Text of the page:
Fans of David McKee’s friendly little elephant – and let’s face it, who doesn’t love Elmer? – will thoroughly enjoy this fun activity book. Each page is a feast for the eyes, busy scenes of Elmer’s friends with various challenges for readers. There are things to spot, characters to find, and lots to count too. Though there isn’t a story as such, the book is still brimful of the warmth and conviviality that are Elmer’s trademarks, and of course it’s always a pleasure to gaze at McKee’s fabulous illustrations.
A Julia Eccleshare Pick of the Month February 2019 | A fun way of looking at prejudice that quickly makes it clear that even if someone is different to you the two of you can still be friends. Here, the Reds, who are round and eat red apples, are happy to be red. And the Yellows, who are square and eat bananas, love being yellow. How can the two groups ever get to like each other? And then there are the Blues who wear blue bow ties and are shaped like triangles and love being blue. They are different again and no one likes them at all. The arguments between the groups get sillier and sillier as they squabble over everything and make a lot of daft rules. Will they ever get to like one another? Then A Different comes along. Where will he fit in? Suddenly difference seems fine and what colour you are doesn’t seem to matter so much. Lots to think about as the expressive colour block characters work out how to live together.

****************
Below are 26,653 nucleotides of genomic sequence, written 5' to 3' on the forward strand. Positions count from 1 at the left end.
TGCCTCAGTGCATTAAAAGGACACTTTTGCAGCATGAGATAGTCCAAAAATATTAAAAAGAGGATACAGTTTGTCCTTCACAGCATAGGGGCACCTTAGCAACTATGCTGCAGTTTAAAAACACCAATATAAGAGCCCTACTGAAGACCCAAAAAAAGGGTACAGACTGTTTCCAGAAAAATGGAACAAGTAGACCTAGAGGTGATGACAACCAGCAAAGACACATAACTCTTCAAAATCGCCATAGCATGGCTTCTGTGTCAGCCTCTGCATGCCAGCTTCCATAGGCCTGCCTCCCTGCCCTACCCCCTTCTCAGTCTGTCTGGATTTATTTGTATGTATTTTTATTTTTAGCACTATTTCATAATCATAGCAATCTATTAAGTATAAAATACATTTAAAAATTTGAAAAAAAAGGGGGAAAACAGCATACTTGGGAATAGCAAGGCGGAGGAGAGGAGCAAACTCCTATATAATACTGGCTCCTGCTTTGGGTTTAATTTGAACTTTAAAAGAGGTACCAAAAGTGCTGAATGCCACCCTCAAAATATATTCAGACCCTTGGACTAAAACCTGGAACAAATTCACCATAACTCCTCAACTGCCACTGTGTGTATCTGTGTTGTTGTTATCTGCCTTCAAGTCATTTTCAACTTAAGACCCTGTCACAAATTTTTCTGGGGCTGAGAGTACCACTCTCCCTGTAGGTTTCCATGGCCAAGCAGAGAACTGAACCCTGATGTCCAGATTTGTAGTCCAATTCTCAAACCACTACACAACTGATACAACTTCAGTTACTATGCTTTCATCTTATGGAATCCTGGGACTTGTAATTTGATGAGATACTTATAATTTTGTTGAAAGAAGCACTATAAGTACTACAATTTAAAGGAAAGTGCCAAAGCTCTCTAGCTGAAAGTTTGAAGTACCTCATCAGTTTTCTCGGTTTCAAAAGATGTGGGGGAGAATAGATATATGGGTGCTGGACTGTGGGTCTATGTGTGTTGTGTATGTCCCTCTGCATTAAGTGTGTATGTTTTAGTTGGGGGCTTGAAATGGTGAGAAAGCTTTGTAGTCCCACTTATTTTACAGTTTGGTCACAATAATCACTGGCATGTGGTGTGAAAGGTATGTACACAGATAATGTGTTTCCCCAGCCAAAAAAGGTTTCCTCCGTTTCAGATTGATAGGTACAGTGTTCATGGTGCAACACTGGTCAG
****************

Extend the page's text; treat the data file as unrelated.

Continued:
A Julia Eccleshare Pick of the Month February 2019 | | A classic title that is loved by all, Badger’s Parting Gift is still as special and as important as when it was first published 35 years ago. Badger is very old. While he misses some of the things he used to be able to do when he was young, he is not afraid of dying. He warns his friends that one day he will go down the Long Tunnel and he encourages them not to be too sad when it happens. But, when Badger doesn’t come out from his home one day, all the animals are very sad. To help them to get over their deep emotions they each think of the special things they did with Badger. Sharing their memories brings great comfort and helps them to come to terms with the absence of their very special friend. A wonderful book for the very young – and their parents.